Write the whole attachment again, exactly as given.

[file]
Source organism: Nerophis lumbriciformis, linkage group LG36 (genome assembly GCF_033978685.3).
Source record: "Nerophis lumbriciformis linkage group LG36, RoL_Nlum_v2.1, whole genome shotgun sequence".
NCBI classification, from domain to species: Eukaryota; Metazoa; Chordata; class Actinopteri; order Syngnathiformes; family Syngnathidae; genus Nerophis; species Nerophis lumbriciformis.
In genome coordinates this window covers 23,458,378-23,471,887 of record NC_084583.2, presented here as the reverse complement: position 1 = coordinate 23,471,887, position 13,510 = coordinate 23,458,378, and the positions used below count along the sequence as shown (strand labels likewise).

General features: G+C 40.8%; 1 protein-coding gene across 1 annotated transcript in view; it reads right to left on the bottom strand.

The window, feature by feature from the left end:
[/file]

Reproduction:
Source organism: Nerophis lumbriciformis, linkage group LG36 (genome assembly GCF_033978685.3).
Source record: "Nerophis lumbriciformis linkage group LG36, RoL_Nlum_v2.1, whole genome shotgun sequence".
NCBI classification, from domain to species: Eukaryota; Metazoa; Chordata; class Actinopteri; order Syngnathiformes; family Syngnathidae; genus Nerophis; species Nerophis lumbriciformis.
In genome coordinates this window covers 23,458,378-23,471,887 of record NC_084583.2, presented here as the reverse complement: position 1 = coordinate 23,471,887, position 13,510 = coordinate 23,458,378, and the positions used below count along the sequence as shown (strand labels likewise).

General features: G+C 40.8%; 1 protein-coding gene across 1 annotated transcript in view; it reads right to left on the bottom strand.

The window, feature by feature from the left end: